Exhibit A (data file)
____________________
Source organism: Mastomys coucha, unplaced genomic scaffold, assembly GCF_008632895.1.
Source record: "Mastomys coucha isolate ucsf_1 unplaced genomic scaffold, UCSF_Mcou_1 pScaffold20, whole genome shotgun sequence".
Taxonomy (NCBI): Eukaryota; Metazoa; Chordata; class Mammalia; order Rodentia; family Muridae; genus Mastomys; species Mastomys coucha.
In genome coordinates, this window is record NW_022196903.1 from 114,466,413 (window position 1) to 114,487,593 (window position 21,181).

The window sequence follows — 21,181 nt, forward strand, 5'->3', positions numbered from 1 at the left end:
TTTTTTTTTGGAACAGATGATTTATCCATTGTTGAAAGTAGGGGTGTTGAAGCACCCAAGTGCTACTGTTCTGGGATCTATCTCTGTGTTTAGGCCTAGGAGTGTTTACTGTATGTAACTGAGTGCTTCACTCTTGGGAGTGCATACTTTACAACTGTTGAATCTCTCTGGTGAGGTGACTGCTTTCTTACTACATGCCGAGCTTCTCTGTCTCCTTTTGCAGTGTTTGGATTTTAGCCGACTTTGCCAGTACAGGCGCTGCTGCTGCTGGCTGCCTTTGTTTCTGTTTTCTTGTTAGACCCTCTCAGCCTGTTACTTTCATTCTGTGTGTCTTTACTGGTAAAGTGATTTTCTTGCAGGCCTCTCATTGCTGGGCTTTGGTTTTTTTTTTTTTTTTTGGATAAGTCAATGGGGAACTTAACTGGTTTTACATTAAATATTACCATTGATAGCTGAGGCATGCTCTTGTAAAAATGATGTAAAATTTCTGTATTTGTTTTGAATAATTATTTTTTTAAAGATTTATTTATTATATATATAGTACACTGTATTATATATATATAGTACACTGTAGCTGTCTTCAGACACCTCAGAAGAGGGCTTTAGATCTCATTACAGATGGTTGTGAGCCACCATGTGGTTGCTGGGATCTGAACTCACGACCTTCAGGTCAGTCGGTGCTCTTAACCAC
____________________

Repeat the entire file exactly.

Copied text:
Source organism: Mastomys coucha, unplaced genomic scaffold, assembly GCF_008632895.1.
Source record: "Mastomys coucha isolate ucsf_1 unplaced genomic scaffold, UCSF_Mcou_1 pScaffold20, whole genome shotgun sequence".
Taxonomy (NCBI): Eukaryota; Metazoa; Chordata; class Mammalia; order Rodentia; family Muridae; genus Mastomys; species Mastomys coucha.
In genome coordinates, this window is record NW_022196903.1 from 114,466,413 (window position 1) to 114,487,593 (window position 21,181).

The window sequence follows — 21,181 nt, forward strand, 5'->3', positions numbered from 1 at the left end:
TTTTTTTTTGGAACAGATGATTTATCCATTGTTGAAAGTAGGGGTGTTGAAGCACCCAAGTGCTACTGTTCTGGGATCTATCTCTGTGTTTAGGCCTAGGAGTGTTTACTGTATGTAACTGAGTGCTTCACTCTTGGGAGTGCATACTTTACAACTGTTGAATCTCTCTGGTGAGGTGACTGCTTTCTTACTACATGCCGAGCTTCTCTGTCTCCTTTTGCAGTGTTTGGATTTTAGCCGACTTTGCCAGTACAGGCGCTGCTGCTGCTGGCTGCCTTTGTTTCTGTTTTCTTGTTAGACCCTCTCAGCCTGTTACTTTCATTCTGTGTGTCTTTACTGGTAAAGTGATTTTCTTGCAGGCCTCTCATTGCTGGGCTTTGGTTTTTTTTTTTTTTTTTGGATAAGTCAATGGGGAACTTAACTGGTTTTACATTAAATATTACCATTGATAGCTGAGGCATGCTCTTGTAAAAATGATGTAAAATTTCTGTATTTGTTTTGAATAATTATTTTTTTAAAGATTTATTTATTATATATATAGTACACTGTATTATATATATATAGTACACTGTAGCTGTCTTCAGACACCTCAGAAGAGGGCTTTAGATCTCATTACAGATGGTTGTGAGCCACCATGTGGTTGCTGGGATCTGAACTCACGACCTTCAGGTCAGTCGGTGCTCTTAACCAC